The band have been holed up in a studio for the last few months, working on studio album number 11, and by their own admission have been feeling lonely and yearning to play for audiences again.
The event was billed as an evening with Anathema, promising a 2 hour set, including previews of the new music worked out so far.
The lights dimmed, the heavy doom laden backing track was silenced, and the band took the stage where they launched into the first new track of the evening. No clues were given to the title of this track, but the word “tonight” was prominently used. The track seemed to follow on from 2014’s cooly received Distant Satellites, with a glitchy, electronic backing track over which the rest of the band played. After the majesty of albums We’re Here Before We Are Here and Weather Systems, here’s hoping they don’t go do a Radiohead - after all, this is a band used to making bold changes of musical direction.
Lead singer, and one of the 3 brothers in the band, Vinnie Cavanagh hoped, at the songs conclusion, that we weren’t too freaked out by opening the set with a new track. The mainly silent audience, stayed silent.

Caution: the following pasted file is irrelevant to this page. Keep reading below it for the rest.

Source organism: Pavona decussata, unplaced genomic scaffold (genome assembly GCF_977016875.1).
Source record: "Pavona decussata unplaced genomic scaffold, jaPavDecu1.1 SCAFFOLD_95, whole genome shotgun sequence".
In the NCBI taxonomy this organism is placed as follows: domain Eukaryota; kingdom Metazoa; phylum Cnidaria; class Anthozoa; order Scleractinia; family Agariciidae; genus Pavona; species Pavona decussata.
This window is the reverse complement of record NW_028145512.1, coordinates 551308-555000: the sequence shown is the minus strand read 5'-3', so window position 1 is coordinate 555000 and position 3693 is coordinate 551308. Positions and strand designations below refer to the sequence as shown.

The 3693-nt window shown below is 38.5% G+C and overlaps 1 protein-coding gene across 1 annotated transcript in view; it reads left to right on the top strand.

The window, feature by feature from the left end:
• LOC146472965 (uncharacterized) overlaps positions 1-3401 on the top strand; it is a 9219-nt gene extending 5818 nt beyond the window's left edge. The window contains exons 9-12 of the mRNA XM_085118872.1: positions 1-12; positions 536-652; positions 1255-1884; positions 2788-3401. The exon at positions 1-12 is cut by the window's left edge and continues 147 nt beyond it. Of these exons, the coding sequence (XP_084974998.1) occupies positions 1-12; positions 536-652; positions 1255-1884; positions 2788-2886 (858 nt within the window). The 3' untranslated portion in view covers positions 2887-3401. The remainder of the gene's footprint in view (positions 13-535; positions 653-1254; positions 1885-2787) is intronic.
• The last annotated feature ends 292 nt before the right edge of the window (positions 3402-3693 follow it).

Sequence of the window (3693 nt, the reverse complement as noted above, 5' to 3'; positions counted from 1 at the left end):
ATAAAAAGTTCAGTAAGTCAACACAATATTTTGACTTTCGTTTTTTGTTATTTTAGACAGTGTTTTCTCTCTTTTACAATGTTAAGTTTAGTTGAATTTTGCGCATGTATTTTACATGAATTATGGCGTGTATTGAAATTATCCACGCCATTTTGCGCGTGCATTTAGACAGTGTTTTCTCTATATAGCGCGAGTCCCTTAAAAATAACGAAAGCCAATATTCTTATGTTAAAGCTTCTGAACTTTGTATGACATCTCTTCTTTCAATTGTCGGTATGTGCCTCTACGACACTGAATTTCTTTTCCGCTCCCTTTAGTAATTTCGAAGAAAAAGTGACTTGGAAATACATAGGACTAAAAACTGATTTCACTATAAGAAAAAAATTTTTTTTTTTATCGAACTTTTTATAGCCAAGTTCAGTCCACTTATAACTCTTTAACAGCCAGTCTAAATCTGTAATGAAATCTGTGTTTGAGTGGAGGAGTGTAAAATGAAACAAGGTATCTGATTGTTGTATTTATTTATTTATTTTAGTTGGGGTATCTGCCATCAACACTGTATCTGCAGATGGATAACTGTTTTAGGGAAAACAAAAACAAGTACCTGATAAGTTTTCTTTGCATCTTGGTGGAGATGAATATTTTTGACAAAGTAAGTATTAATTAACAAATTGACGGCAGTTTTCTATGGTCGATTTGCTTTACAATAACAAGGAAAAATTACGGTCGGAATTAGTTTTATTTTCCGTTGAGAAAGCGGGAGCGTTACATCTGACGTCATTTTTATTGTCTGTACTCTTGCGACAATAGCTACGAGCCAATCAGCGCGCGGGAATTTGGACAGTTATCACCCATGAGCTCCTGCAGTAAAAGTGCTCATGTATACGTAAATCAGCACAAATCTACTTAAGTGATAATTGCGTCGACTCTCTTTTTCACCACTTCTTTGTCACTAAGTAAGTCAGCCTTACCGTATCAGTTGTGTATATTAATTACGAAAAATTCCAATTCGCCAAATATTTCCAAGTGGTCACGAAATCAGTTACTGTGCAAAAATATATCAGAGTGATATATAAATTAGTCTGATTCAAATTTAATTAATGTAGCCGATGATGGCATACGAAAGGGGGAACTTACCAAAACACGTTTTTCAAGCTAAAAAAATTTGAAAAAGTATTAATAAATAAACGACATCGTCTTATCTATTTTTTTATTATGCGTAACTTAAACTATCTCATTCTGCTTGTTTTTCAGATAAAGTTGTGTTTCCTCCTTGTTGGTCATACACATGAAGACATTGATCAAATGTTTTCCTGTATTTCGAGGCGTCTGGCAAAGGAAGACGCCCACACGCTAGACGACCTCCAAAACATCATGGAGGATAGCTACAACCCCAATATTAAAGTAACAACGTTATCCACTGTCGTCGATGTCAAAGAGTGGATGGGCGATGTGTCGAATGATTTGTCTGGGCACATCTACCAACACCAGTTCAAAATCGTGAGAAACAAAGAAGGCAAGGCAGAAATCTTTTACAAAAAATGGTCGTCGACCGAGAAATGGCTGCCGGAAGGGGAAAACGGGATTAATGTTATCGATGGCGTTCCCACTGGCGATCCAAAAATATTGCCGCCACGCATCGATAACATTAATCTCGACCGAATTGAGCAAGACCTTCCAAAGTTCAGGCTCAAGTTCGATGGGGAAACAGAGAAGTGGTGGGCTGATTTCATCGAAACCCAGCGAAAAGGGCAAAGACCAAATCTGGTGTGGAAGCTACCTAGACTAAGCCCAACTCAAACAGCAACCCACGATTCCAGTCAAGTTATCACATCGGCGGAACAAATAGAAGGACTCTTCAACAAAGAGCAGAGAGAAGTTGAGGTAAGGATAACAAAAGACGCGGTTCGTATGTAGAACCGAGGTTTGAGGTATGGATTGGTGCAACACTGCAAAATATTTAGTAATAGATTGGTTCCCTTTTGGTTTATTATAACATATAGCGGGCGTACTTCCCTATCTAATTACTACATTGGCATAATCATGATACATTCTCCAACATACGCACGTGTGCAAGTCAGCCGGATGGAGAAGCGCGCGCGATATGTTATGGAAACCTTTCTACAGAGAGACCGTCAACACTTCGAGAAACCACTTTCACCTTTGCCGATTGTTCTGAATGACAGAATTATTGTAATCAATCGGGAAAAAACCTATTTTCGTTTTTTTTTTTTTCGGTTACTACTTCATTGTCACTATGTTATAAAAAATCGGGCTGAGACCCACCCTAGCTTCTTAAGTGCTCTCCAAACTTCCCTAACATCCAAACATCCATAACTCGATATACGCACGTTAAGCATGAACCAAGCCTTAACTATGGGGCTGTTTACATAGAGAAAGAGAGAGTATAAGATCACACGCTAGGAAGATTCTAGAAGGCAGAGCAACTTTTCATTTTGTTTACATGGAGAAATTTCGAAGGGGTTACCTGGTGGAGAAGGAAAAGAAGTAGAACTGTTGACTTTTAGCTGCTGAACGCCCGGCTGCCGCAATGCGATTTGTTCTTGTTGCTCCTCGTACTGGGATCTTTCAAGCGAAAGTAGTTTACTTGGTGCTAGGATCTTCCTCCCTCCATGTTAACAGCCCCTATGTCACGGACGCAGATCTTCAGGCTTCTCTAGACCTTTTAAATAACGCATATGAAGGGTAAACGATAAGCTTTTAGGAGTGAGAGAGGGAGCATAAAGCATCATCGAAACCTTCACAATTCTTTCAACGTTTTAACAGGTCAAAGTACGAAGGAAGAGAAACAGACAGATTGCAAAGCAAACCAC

Thankfully, we were quickly on familiar territory, with the magnificent, 11 minute or so Untouchable Parts 1 & 2 before leading straight into Thin Air. These tracks also saw the first appearance of female vocalist Lee Douglas to the stage, and all was well with the world. Similar to Mimi Parker in Low, Douglas add a beautiful, sweet softening to the main vocals and harmonies and I’m sure I’m not alone in wishing she was used more.
The rest of the first half of the set continued with mainly old stuff, much to the pleasure of the ever warming crowd. The exception was another new track (Springfield ?), sounding lovely and reassuring, before closing with the traditional Closer.
It was clear that the band were a little rusty, with Danny Cavanagh even forgetting to plug his guitar in at some point, and several issues with the sound mixing, but this eased as the evening progressed.
The second half opened with Distant Satellites, before 2 new tracks in a row. The first was introduced as “your new favourite Anathema song”. Again, both sounded familiar, yet a progression on recent albums and something to look forward to in the new year.
Fragile Dreams closed the evening, by which time the euphoria caused by the band meant we didn’t want it to end, and disappointingly there wasn’t a encore.
Always great to see this magnificent, if underrated band, even if it seemed a little like a warm up to a bigger event, which of course it was, but as a taster to album number 11, next year can’t come quickly enough.